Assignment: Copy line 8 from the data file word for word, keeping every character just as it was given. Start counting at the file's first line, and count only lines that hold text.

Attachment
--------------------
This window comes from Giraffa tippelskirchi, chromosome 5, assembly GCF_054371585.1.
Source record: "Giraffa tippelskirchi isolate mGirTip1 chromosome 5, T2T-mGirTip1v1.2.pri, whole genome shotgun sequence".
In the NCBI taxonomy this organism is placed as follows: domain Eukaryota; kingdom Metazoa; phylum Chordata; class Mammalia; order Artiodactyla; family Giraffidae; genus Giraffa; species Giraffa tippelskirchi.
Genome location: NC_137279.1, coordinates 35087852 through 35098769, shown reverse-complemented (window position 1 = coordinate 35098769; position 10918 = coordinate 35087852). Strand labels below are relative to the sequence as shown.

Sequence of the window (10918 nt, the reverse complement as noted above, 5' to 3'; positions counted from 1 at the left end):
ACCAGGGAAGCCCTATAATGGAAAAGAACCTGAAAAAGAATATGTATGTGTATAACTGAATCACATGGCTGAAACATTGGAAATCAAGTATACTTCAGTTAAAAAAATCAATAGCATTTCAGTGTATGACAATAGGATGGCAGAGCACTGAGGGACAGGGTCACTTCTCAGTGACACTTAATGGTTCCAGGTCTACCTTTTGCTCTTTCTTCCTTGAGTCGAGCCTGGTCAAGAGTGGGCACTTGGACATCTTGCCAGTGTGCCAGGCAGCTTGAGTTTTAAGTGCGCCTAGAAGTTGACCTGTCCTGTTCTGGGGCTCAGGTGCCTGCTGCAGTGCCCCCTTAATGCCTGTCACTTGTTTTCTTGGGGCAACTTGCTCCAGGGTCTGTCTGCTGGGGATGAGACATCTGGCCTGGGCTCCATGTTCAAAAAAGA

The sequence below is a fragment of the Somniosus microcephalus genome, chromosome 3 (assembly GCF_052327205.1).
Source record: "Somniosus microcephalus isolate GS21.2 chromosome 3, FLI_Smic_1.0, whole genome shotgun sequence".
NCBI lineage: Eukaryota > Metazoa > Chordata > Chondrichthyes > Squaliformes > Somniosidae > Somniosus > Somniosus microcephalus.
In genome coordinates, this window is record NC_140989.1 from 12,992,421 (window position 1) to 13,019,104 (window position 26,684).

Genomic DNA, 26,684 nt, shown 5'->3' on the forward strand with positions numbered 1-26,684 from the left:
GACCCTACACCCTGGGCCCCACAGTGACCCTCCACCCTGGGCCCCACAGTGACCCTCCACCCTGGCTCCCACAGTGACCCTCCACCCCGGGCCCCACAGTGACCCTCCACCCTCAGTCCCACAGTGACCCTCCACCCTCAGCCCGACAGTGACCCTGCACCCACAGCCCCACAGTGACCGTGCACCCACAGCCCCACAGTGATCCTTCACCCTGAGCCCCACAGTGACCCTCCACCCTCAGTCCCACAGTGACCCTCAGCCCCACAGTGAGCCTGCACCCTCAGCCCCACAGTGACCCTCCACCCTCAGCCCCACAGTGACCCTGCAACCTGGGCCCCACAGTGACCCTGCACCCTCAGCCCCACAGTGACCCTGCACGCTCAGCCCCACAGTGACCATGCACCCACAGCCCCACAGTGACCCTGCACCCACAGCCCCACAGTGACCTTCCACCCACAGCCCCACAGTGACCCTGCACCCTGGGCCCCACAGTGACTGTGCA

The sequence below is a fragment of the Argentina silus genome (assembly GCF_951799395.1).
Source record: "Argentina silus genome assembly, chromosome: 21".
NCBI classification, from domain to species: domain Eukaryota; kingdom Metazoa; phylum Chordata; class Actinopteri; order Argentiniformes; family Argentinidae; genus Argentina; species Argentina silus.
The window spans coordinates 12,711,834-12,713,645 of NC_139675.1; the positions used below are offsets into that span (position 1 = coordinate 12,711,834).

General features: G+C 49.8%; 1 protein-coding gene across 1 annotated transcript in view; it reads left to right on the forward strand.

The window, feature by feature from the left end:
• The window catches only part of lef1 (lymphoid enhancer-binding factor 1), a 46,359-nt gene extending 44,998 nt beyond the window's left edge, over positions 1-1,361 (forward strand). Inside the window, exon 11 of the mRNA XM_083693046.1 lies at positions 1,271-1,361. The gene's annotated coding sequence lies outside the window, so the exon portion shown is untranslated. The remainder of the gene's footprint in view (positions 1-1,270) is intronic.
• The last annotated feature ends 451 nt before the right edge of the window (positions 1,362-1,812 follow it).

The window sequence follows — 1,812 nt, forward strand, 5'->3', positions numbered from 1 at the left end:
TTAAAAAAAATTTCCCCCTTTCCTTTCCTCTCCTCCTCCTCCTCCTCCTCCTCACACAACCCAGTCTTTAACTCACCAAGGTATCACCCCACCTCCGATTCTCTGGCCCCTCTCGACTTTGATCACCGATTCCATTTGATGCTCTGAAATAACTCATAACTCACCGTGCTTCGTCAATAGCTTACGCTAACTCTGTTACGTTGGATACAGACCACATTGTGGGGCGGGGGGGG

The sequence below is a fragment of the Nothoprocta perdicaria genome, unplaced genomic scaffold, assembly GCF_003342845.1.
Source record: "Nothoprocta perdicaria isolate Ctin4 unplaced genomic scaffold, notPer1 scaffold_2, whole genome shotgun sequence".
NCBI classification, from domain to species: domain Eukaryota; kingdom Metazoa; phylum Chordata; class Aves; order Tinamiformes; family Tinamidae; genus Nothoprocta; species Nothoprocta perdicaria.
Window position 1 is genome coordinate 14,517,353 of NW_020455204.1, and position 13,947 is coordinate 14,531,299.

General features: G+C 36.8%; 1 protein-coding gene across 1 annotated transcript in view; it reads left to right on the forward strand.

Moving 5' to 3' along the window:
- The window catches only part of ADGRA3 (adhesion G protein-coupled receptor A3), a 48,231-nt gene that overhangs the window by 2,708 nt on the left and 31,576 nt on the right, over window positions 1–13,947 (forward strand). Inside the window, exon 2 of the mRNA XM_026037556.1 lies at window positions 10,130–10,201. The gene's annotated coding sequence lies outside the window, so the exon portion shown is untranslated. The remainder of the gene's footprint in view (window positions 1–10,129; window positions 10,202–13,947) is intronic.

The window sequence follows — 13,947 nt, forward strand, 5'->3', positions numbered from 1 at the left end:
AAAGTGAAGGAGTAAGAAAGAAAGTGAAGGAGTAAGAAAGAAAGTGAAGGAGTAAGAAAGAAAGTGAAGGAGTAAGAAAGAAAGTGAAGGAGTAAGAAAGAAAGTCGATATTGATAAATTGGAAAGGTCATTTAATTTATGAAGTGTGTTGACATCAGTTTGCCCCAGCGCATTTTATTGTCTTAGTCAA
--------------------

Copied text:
Source record: "Somniosus microcephalus isolate GS21.2 chromosome 3, FLI_Smic_1.0, whole genome shotgun sequence".